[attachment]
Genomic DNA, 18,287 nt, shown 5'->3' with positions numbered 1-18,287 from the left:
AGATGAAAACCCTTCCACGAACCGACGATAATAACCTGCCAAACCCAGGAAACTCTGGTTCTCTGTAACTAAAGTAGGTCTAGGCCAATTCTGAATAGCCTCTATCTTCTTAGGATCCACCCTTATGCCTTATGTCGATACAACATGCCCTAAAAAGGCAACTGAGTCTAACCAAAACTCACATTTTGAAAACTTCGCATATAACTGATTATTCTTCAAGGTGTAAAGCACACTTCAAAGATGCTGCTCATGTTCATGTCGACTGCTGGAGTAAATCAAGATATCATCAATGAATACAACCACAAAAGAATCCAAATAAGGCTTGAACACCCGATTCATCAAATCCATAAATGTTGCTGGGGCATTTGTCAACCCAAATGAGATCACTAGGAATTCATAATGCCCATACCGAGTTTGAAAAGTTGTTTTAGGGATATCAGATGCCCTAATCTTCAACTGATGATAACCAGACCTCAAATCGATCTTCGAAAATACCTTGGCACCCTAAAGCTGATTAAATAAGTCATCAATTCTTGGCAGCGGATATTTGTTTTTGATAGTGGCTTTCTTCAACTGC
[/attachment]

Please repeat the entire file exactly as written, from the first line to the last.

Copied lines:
Genomic DNA, 18,287 nt, shown 5'->3' with positions numbered 1-18,287 from the left:
AGATGAAAACCCTTCCACGAACCGACGATAATAACCTGCCAAACCCAGGAAACTCTGGTTCTCTGTAACTAAAGTAGGTCTAGGCCAATTCTGAATAGCCTCTATCTTCTTAGGATCCACCCTTATGCCTTATGTCGATACAACATGCCCTAAAAAGGCAACTGAGTCTAACCAAAACTCACATTTTGAAAACTTCGCATATAACTGATTATTCTTCAAGGTGTAAAGCACACTTCAAAGATGCTGCTCATGTTCATGTCGACTGCTGGAGTAAATCAAGATATCATCAATGAATACAACCACAAAAGAATCCAAATAAGGCTTGAACACCCGATTCATCAAATCCATAAATGTTGCTGGGGCATTTGTCAACCCAAATGAGATCACTAGGAATTCATAATGCCCATACCGAGTTTGAAAAGTTGTTTTAGGGATATCAGATGCCCTAATCTTCAACTGATGATAACCAGACCTCAAATCGATCTTCGAAAATACCTTGGCACCCTAAAGCTGATTAAATAAGTCATCAATTCTTGGCAGCGGATATTTGTTTTTGATAGTGGCTTTCTTCAACTGC